Lambing Season in Full Swing

Kría and Jóhanna, holding the lambs Blíða and Blær.

Kría and Jóhanna, holding the lambs Blíða and Blær. Photo/Kristín Heiða

Vala Hafstað

“They’re very funny, and their different personalities are amazing,” Jóhanna Engilráð Hrafnsdóttir, 10, tells Morgunblaðið when describing the lambs on the farm Steinstún, located in Norðurfjörður, the West Fjords, where she lives. This is the lambing season in Iceland, a very busy time, when someone must be on call in the sheep shed, day and night, ready to assist when the lambs are born.

Blær gives Jóhanna a kiss.

Blær gives Jóhanna a kiss. Photo/Kristín Heiða

“We help give the sheep hay, and we’ve also helped the newborn lambs find their mother’s udder,” Jóhanna and her friend Kristjana Kría Lovísa Bjarnadóttir, also 10, explain. They have sometimes assisted when lambs are being born.

From Steinstún.

From Steinstún. Photo/Kristín Heiða

On the farm Steinstún, 275 ewes will give birth this season. One of them has already given birth to three lambs, and ten more are expecting three lambs. One of the ewes is even expecting four, which is quite rare.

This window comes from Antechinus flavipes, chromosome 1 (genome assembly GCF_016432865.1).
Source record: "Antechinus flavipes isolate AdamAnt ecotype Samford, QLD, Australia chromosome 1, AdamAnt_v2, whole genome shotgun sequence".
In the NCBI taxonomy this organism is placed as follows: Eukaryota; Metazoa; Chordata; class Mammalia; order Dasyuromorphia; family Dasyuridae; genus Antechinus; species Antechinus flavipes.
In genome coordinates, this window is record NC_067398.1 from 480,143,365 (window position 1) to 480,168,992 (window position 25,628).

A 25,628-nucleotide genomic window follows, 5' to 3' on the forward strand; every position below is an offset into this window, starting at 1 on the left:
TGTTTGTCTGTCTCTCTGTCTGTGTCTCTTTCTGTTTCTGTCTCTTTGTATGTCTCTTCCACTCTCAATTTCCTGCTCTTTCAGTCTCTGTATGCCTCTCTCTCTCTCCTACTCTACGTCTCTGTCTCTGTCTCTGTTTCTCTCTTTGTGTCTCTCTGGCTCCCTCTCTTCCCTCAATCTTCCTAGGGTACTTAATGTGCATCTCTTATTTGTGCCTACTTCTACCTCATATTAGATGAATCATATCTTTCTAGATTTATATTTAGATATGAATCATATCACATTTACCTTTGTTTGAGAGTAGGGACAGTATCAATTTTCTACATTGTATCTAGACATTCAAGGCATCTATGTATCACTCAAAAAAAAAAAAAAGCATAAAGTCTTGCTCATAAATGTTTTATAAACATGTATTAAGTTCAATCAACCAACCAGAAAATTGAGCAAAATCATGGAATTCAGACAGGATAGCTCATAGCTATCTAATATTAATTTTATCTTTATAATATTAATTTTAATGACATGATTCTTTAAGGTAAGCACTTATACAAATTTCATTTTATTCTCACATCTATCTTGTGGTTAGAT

This is a time of great excitement and hard work for any sheep farmer.

The ewe Sólveig, with her lamb.

The ewe Sólveig, with her lamb. Photo/Kristín Heiða

And for your information, Icelandic sheep don’t say baa when they bleat. Should you encounter one during your travels, remember that they will address you with a “me,” the pronunciation of which you can find here, in case you decide to answer them in their own language. According to Bændablaðið, there are 476,000 sheep in Iceland, so knowing this single word is sure to come in handy.

The farmers in Steinstún, Gulli and Marta.

The farmers in Steinstún, Gulli and Marta. Photo/Kristín Heiða

Weather

Cloudy

Today

7 °C

Overcast

Later today

9 °C

Light rain

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7 °C